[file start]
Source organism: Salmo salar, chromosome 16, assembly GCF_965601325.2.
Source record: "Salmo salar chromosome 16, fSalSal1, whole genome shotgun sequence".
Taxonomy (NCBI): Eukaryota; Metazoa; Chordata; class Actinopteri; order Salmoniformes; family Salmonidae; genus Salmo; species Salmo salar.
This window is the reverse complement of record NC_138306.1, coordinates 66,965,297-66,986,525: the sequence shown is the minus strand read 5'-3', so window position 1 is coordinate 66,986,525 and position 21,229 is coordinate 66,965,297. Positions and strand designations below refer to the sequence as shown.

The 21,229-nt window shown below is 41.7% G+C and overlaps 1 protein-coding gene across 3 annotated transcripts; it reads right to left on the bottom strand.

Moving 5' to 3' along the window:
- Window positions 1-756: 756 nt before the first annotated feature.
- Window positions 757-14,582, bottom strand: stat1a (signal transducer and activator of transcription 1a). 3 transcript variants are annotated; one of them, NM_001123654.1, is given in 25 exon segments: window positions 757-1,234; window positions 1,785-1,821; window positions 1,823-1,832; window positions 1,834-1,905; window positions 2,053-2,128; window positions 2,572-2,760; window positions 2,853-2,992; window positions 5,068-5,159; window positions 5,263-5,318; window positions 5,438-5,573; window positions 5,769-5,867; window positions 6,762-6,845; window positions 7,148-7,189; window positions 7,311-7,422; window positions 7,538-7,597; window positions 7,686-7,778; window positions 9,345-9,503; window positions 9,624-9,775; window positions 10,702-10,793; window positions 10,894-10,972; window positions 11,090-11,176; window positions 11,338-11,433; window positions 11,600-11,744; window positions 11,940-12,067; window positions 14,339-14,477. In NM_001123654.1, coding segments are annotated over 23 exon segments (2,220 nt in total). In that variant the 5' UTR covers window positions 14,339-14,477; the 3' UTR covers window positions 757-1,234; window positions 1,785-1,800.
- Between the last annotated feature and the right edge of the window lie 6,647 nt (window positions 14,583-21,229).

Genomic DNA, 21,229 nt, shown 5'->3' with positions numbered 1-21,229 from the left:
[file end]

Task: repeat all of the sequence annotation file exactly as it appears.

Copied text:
Source organism: Salmo salar, chromosome 16, assembly GCF_965601325.2.
Source record: "Salmo salar chromosome 16, fSalSal1, whole genome shotgun sequence".
Taxonomy (NCBI): Eukaryota; Metazoa; Chordata; class Actinopteri; order Salmoniformes; family Salmonidae; genus Salmo; species Salmo salar.
This window is the reverse complement of record NC_138306.1, coordinates 66,965,297-66,986,525: the sequence shown is the minus strand read 5'-3', so window position 1 is coordinate 66,986,525 and position 21,229 is coordinate 66,965,297. Positions and strand designations below refer to the sequence as shown.

The 21,229-nt window shown below is 41.7% G+C and overlaps 1 protein-coding gene across 3 annotated transcripts; it reads right to left on the bottom strand.

Moving 5' to 3' along the window:
- Window positions 1-756: 756 nt before the first annotated feature.
- Window positions 757-14,582, bottom strand: stat1a (signal transducer and activator of transcription 1a). 3 transcript variants are annotated; one of them, NM_001123654.1, is given in 25 exon segments: window positions 757-1,234; window positions 1,785-1,821; window positions 1,823-1,832; window positions 1,834-1,905; window positions 2,053-2,128; window positions 2,572-2,760; window positions 2,853-2,992; window positions 5,068-5,159; window positions 5,263-5,318; window positions 5,438-5,573; window positions 5,769-5,867; window positions 6,762-6,845; window positions 7,148-7,189; window positions 7,311-7,422; window positions 7,538-7,597; window positions 7,686-7,778; window positions 9,345-9,503; window positions 9,624-9,775; window positions 10,702-10,793; window positions 10,894-10,972; window positions 11,090-11,176; window positions 11,338-11,433; window positions 11,600-11,744; window positions 11,940-12,067; window positions 14,339-14,477. In NM_001123654.1, coding segments are annotated over 23 exon segments (2,220 nt in total). In that variant the 5' UTR covers window positions 14,339-14,477; the 3' UTR covers window positions 757-1,234; window positions 1,785-1,800.
- Between the last annotated feature and the right edge of the window lie 6,647 nt (window positions 14,583-21,229).

Genomic DNA, 21,229 nt, shown 5'->3' with positions numbered 1-21,229 from the left: